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Superior Court judge effectively delays decision on Donald Trump's ballot status in Maine

Republican presidential candidate, former President Donald Trump arrives for a campaign rally, July 29, 2023, in Erie, Pa. The indictment of Donald Trump for attempting to overturn his election defeat is a new front in what Joe Biden has described as the battle for American democracy. It's the issue that Biden has described as the most consequential struggle of his presidency. The criminal charges are a reminder of the stakes of next year's campaign, when Trump is hoping for a rematch with Biden.
Sue Ogrocki
AP file
Republican presidential candidate, former President Donald Trump arrives for a campaign rally, July 29, 2023, in Erie, Pa.

A Maine judge has effectively shelved a case challenging former President Donald Trump’s eligibility for the state’s Republican primary until after the U.S. Supreme Court decides a similar case from Colorado.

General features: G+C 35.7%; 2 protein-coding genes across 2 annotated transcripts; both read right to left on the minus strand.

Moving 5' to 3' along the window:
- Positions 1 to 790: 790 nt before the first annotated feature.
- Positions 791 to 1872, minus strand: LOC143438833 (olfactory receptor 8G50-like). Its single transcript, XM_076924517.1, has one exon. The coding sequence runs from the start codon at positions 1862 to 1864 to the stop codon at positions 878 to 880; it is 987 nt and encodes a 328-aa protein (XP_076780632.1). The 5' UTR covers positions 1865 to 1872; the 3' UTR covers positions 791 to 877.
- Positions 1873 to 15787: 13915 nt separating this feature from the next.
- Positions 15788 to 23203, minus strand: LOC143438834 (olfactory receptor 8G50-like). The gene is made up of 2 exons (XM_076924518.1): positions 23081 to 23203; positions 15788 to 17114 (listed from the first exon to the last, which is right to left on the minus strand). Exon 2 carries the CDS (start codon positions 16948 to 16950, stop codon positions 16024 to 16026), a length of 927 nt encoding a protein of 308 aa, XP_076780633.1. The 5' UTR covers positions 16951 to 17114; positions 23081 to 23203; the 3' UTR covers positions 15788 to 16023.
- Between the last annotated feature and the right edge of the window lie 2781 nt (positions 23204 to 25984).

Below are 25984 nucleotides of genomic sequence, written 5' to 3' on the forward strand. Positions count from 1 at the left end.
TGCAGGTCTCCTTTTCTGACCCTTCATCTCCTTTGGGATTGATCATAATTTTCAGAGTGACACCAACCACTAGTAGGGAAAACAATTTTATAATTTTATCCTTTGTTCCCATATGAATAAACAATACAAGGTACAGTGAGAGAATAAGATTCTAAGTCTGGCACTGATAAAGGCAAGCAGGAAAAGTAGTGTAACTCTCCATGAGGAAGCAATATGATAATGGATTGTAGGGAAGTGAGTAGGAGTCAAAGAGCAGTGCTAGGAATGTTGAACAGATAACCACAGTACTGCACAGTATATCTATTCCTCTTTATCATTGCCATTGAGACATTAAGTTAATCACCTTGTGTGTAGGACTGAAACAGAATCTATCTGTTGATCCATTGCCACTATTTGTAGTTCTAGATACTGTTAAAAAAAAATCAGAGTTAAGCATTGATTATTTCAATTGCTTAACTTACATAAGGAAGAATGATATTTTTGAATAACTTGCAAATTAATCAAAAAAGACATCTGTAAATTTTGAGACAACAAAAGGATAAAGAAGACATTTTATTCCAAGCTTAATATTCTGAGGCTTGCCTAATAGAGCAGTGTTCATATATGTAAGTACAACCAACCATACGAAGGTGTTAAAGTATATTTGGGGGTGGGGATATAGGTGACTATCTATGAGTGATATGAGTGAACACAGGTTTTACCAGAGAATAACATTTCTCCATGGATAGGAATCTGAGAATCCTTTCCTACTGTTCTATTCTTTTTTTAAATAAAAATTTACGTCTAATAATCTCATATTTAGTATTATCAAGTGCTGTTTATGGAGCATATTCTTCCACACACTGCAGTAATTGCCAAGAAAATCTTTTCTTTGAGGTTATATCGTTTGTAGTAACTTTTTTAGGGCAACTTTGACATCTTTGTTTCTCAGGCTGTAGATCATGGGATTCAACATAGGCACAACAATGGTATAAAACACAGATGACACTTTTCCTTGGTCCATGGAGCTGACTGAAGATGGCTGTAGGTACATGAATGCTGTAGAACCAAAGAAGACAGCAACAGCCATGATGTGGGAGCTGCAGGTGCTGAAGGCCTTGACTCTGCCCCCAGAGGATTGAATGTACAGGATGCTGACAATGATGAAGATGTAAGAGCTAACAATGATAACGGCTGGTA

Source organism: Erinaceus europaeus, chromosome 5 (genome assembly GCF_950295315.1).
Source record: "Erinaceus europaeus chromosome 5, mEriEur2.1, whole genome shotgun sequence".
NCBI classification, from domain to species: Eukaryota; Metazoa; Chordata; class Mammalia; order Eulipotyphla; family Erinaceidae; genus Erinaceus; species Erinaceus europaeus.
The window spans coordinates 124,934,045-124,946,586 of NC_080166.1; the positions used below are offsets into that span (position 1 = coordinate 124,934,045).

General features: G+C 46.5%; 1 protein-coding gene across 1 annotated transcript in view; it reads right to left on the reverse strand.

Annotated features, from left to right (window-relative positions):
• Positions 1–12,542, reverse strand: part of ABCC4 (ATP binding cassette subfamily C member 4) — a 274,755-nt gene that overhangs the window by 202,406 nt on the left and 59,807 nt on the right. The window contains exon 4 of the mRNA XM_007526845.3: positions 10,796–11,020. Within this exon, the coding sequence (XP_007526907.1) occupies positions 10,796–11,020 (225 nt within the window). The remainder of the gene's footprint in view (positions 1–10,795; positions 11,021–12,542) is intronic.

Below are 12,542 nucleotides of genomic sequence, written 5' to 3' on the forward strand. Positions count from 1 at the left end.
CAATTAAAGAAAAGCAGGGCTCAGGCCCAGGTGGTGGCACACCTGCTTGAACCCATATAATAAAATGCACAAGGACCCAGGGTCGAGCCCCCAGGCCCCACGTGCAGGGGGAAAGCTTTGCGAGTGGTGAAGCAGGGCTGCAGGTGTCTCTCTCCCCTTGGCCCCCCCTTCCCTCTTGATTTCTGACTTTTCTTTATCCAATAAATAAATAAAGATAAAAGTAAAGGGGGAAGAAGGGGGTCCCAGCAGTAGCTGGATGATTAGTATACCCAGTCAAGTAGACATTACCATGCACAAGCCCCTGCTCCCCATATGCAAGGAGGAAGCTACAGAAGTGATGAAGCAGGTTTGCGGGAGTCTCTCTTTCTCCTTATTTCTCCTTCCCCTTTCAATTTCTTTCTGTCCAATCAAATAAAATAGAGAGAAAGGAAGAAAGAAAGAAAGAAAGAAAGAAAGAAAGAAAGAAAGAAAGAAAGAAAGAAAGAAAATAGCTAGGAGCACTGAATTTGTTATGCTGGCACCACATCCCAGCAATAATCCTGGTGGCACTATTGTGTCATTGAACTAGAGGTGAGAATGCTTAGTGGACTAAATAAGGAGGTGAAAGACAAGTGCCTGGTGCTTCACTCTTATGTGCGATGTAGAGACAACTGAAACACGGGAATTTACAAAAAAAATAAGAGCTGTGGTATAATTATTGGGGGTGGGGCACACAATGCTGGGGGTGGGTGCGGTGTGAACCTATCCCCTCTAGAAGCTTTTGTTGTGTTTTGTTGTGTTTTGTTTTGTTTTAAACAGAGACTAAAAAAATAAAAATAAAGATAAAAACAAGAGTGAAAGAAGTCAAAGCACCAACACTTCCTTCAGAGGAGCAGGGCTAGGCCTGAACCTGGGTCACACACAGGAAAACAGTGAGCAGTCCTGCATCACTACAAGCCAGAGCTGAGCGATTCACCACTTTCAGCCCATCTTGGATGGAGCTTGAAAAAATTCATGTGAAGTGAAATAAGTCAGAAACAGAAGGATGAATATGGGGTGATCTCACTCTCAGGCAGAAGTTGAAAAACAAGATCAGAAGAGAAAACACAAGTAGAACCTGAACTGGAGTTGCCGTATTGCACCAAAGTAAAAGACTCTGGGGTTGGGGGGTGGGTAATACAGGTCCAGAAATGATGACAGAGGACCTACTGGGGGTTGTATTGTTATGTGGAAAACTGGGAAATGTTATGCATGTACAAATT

Kennebec County Superior Court Justice Michaela Murphy sent the case back to Secretary of State Shenna Bellows but ordered Bellows to wait for a Supreme Court ruling in the Colorado case before “modifying, withdrawing or confirming” her original decision.

Murphy’s ruling means that Trump’s name will, in all likelihood, still appear on Maine’s Republican ballot given the tight timeline between the Supreme Court’s Feb. 8 hearing and the March 5 primary. Bellows had cited the federal constitution's insurrection clause in ruling last month that his name should be removed from Maine's ballot, but she had suspended enforcement of her decision while the appeals played out.